- 05 Dec 2012

Hi... ...I've got it!!! I'm as proud as ... but it was a heavy job, first I thought, okay, just an afternoon and it's done, but it took three days and my fingers now are completely "out of commission"! I know the bottom of the chair is not perfect, but only our cat can see it!

- 12 Dec 2012

Wow, great find,
tchp! I am gonna watch all six of those in hopes that i can reweave my Wegner rocker properly, once and for all. Thanks so much for posting the link!

- 24 Jan 2013

spacing of L-nails
Hi, I'm not sure if it is appropriate to post on to the end of this thread, but along with part I, it seems to cover a lot of ground.

I am cording a new bench (I made it so there are no existing nail holes), and I'm wondering about the spacing of the L-nails. I borrowed an example of cording from a friend which has the nails spaced at about 1" apart, perhaps a bit more. (It would have been a good idea to sort this out before I designed the bench, I know) The best spacing that I am able to configure is 1-1/8". Can anyone comment on whether this might result in a weave that is too loose? Is there a magic number for this? I am using Danish cord.

Many thanks!

- 25 Jan 2013

That should work ok.
The nails on the side rails should be much closer, more like 1/2" apart. Most of them have two loops of cord on them and some will have three.

I would just do the front-to-back strands with less slack rather than more. That would help to make up for the slightly wider spacing, I think.

- 25 Jan 2013

This may go without saying, b...
This may go without saying, but make sure when you do hammer in your nails, that you don't put them in a straight line. I started doing this on the first Moller chair I re-wove and realized that the rail was starting to split. Never made that mistake again.

- 25 Jan 2013

Keep in mind that you need an...
Keep in mind that you need an Odd number of nails for the warp strands on the front and back rails (the first strands that are done on a chair or bench). Most Moller dining chairs have either 19 nails for the warp strands, or 17. I do not know why the factory varied the number. If you do a chair with 17, this puts the nails at about 1 inch apart on the front rail. If the chair has 19 nails, it is about 7/8 of an inch between each nail on the front rail. Since you use an odd number of nails for the warp strands, this gives you a nail that lands right in the middle of the rail. So, be sure to start from the center of the rail when laying out where your nails go, to be sure you get one right in the center.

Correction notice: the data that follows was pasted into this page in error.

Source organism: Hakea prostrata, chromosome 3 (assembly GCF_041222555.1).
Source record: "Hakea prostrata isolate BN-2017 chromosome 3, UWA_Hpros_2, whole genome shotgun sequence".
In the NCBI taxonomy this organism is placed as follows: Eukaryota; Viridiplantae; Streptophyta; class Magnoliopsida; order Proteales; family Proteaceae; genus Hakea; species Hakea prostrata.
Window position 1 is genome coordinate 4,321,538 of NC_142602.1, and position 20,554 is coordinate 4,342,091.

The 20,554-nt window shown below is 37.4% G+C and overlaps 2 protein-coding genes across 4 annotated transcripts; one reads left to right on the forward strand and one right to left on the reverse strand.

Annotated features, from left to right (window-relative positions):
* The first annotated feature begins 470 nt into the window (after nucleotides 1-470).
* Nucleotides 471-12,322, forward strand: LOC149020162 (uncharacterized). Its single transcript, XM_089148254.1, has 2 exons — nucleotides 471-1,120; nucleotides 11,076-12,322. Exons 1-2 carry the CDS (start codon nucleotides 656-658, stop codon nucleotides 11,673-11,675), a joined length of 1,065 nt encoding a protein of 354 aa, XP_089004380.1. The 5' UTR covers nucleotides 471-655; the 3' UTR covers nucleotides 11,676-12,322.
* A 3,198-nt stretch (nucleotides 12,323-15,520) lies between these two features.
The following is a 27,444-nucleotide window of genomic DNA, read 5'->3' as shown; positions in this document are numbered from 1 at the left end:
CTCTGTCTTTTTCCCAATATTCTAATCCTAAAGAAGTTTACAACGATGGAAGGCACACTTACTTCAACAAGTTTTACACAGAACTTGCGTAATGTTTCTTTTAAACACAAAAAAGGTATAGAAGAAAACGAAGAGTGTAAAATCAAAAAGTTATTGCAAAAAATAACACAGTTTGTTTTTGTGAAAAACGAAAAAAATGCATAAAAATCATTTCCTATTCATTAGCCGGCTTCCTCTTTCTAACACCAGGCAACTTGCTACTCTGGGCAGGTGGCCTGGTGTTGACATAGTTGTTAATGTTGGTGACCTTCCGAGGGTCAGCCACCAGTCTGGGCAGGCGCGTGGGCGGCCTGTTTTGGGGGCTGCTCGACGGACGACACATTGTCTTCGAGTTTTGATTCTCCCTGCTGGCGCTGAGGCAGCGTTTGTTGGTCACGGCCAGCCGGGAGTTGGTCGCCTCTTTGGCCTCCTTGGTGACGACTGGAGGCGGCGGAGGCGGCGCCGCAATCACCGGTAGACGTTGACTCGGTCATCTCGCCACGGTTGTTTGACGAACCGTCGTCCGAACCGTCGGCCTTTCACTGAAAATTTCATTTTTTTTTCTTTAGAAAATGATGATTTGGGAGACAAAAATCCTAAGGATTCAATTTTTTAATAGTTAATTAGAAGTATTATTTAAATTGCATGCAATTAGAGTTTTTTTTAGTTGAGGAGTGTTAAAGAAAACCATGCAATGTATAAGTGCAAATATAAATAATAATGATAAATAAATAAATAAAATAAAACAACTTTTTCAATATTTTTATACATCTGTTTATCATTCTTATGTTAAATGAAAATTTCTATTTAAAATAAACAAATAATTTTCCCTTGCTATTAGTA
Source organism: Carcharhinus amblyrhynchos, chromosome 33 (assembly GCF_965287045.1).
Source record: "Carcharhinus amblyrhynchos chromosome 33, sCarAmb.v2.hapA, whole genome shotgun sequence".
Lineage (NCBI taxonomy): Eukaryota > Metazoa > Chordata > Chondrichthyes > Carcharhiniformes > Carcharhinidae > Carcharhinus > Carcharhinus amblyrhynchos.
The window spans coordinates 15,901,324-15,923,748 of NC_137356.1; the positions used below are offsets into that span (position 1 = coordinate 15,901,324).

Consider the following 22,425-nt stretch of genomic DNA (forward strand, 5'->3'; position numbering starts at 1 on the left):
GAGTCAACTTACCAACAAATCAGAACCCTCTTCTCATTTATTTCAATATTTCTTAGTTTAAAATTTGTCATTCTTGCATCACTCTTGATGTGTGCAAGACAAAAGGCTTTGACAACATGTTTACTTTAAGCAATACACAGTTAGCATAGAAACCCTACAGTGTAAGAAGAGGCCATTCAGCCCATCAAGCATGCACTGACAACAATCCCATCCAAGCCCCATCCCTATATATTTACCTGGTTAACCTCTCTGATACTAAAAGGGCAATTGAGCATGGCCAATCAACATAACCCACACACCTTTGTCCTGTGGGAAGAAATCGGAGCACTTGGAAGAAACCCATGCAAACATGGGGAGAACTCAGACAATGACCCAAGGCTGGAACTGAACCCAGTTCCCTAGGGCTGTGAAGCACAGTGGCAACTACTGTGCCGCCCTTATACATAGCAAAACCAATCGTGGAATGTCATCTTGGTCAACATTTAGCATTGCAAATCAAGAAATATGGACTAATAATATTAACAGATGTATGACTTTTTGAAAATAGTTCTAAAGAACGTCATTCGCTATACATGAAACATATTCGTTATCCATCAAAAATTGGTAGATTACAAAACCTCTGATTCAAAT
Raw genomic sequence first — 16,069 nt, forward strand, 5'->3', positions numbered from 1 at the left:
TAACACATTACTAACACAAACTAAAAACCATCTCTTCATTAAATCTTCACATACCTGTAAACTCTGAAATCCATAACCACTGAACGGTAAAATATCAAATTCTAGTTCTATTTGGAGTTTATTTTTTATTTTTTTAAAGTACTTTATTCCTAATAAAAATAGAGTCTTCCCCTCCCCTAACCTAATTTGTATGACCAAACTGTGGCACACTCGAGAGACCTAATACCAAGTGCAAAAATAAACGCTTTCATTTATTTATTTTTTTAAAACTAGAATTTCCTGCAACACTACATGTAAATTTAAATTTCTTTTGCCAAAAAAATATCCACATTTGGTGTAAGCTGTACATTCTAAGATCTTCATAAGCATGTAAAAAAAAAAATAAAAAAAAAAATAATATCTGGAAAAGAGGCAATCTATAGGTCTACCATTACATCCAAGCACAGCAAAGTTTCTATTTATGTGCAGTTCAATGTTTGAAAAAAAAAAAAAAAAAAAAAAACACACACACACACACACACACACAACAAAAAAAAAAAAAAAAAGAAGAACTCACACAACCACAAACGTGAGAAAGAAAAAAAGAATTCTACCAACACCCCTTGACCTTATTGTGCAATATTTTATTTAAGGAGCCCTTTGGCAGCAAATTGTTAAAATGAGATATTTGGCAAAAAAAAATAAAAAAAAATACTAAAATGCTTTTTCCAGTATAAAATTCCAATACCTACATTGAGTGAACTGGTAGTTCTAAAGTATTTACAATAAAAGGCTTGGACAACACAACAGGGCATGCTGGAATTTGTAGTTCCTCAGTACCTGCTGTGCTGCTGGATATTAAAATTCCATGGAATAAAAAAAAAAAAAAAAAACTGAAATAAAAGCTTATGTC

My Moller long bench has nails that are spaced at about 1" apart, although it actually may be a little more than 1". For your bench you will still need to figure it out mathematically so you end up with an odd number of nails.

As spanky said, the nails on the side rails are about 1/2" apart.

- 25 Jan 2013

no nails on the side rails...
Thanks for your response. You mention that the nails on the side rails should be closer together... The sample that I have does not have any nails on the side rails. The start of the cord is tacked, and then it just wraps. Is there something wrong with this?

Thanks

[I apologize if you read this a few moments ago--it looks like I have my answer about the odd number of nails in the intervening posts--thanks!]

- 25 Jan 2013

If an even number of nails...
If an even number of nails is used for the warp, then yes, it will result in the weft weaving Under the warp on one side of the bench, and Over the warp on the other end of the bench. Most people must find this effect disconcerting, since all the weaving instructions one sees for cord, rattan, etc, makes a point of wanting both sides of the chair, bench, etc., to be the same. It would be especially noticeable on a chair seat if it was not the same on both sides.

- 25 Jan 2013

Loutro
You can wrap the side rails instead of using nails but you'll have to weave with a finite (cut) length of cord rather than pulling off the spool as you go. This is because you have to pull the entire length around the side rail before weaving it back across the seat. It takes longer and you have to be careful to keep your hank of cord from getting tangled as you weave and wrap, but other than that it is not really any harder to do.

My current method of keeping the cord neat is to do a hank that is about 14-16" long, secured in the middle with a heavy rubber band. I can pull a loop or two out at a time without the whole thing getting messed up. As the hank thins out, I redo the rubber band so that it's snug. Works pretty well if I'm careful. (I have no desire to spend 3/4 of my weaving time undoing tangles, which is what used to happen. Ugh.)

- 02 Mar 2013

Looking through an old...
Looking through an old Mobilia for a table ID, I found this. Thought all the chair weavers would enjoy.


- 02 Mar 2013

Oh, man.
Those guys have quite the backlog!

Cool pic. Thanks for posting!

- 02 Mar 2013

I wonder what their daily...
I wonder what their daily quota was.